I proposed to Christine over the New Year celebration that took us from 1966 to 1967. She came with me from our autumn semester at college to my family home in St. Catharines, Ontario. My proposal took place in Niagara Falls, within sight of the colourful night spotlights shining on the cascading water. I was not on bended knee but bended butt, since both of us were sitting in my father’s car. As I opened a velvet ring box, I asked Christine Francis May Langlois to be my wife. I wasn’t confident that I had selected a ring that she would like, so my jeweler friend, Dave Burke from Bancroft, supplied with others. From a paper bag under the car seat I pulled six more rings and set all seven boxes across the dashboard. Christine still wears today, the ring that I had chosen for her. She says she still loves it and she is glad that she never changed the high setting so popular 42 years ago.
Two years ago, on our fortieth anniversary, Christine and I together with our children and grandchildren, commemorated that marriage marker as the two of us exchanged vows once again and then our grandchildren released forty red helium-filled balloons into the skies, and we watched these rising representatives of our promises disappear into the distance.
I began my college experience and then stayed out for a year to work. When I returned, Christine, having enrolled the previous year, was there as a sophomore. I liked her at first glance. I developed a ridiculous crush very early which was to be unrequited for some time because she was interested in other guys. In fact she was dating one with a shiny new model Chrysler. I had a VW beetle which I had received in trade for a painting. I painted the car blue with red wheel rims and white hubcaps and white running boards. When her relationship with Chrysler was over, I wasted no time. On one of our first dates in that little car with holes in the floor boards, I sang love songs to her. “At the end of the rainbow, you’ll find a pot of gold. At the end of a story, you’ll find it’s all been told. But just tell me you love me, and you are only mine, and our love will go on ‘til the end of time.” I loved her long legs in the pleated skirts and the matching sweaters. I loved her long chestnut hair. I loved her dancing dark brown eyes. I loved her.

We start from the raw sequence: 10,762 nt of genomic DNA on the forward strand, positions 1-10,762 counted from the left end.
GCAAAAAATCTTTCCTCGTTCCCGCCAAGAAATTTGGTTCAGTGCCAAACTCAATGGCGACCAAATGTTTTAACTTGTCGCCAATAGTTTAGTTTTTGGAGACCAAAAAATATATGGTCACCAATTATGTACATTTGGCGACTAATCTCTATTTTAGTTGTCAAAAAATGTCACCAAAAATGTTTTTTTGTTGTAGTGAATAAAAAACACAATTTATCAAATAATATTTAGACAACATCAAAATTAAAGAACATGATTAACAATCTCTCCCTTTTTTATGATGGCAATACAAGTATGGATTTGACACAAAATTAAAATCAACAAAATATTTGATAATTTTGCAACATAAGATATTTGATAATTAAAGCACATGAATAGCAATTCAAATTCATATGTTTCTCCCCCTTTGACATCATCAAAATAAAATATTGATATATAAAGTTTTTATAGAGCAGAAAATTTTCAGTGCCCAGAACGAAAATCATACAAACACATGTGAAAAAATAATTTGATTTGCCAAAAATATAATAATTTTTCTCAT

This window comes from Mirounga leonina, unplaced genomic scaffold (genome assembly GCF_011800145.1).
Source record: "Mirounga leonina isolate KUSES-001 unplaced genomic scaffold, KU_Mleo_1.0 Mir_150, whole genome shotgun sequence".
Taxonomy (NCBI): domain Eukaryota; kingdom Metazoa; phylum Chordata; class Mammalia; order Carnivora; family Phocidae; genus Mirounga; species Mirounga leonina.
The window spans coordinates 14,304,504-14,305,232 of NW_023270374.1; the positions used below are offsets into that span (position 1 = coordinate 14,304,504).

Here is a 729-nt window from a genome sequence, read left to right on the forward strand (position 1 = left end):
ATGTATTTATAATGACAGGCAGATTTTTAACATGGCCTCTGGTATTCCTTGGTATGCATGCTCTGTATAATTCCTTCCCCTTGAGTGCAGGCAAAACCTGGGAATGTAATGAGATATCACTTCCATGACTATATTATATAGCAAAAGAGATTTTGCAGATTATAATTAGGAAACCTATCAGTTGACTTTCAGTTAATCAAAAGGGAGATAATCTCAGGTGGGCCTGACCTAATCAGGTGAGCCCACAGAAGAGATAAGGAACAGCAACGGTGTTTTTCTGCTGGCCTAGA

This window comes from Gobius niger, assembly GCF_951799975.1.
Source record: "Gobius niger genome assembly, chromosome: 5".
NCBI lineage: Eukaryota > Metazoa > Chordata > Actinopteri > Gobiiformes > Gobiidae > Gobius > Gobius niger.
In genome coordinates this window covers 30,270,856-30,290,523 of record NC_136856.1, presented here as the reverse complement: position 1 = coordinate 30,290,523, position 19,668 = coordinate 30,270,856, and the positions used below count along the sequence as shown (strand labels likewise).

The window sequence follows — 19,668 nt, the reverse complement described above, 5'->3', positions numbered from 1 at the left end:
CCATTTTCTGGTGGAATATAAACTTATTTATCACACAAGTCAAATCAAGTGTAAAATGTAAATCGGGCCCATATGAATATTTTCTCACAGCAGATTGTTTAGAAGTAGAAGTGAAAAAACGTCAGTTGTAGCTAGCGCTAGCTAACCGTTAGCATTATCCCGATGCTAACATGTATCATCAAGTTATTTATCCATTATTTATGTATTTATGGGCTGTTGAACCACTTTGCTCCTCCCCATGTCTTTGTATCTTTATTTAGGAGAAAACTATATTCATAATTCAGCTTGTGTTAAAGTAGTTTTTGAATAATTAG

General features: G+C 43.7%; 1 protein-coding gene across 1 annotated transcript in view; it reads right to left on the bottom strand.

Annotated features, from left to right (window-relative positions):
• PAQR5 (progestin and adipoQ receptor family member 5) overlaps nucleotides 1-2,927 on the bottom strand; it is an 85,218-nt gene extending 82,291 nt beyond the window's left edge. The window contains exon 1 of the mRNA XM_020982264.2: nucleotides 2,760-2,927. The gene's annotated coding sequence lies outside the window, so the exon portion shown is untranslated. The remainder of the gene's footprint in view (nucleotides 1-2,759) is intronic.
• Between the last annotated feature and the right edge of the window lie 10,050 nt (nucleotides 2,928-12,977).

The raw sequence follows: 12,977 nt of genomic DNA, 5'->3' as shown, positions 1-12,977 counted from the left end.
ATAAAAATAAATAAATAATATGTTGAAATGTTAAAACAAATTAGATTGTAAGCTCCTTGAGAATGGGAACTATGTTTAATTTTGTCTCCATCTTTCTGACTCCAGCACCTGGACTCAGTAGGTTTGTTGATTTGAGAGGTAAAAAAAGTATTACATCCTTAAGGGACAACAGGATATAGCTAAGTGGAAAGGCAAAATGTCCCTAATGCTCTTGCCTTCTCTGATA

On a sunny and warm day in August 1967, the year of Canada’s Centennial, the year of Expo ’67 in Montreal, we exchanged vows before family and friends. We were so young. Our parents have passed away. We have grown older. We are our parents now.
I love Christine still. She wanted always to serve God. I was training for Christian work as a church pastor. She was a soprano of astounding ability being trained classically. So many of her personal aspirations over the years were set aside to accommodate motherhood, geographical moves, and ministry life in the proverbial goldfish bowl where everyone watched. She encouraged me to complete a master’s degree and a doctoral program but for various reasons out of her control she couldn’t complete her ARCT in voice or get a teacher’s certification. Yet she has taught private lessons, begun a music school, led choirs, led a national worship leaders association, and shown interest in countless young people through the years. She is a woman of commendable character, spirituality, resilience, and joy. She has always made me happy to come home and she makes me happy to be alive. Happy 42nd anniversary sweetheart!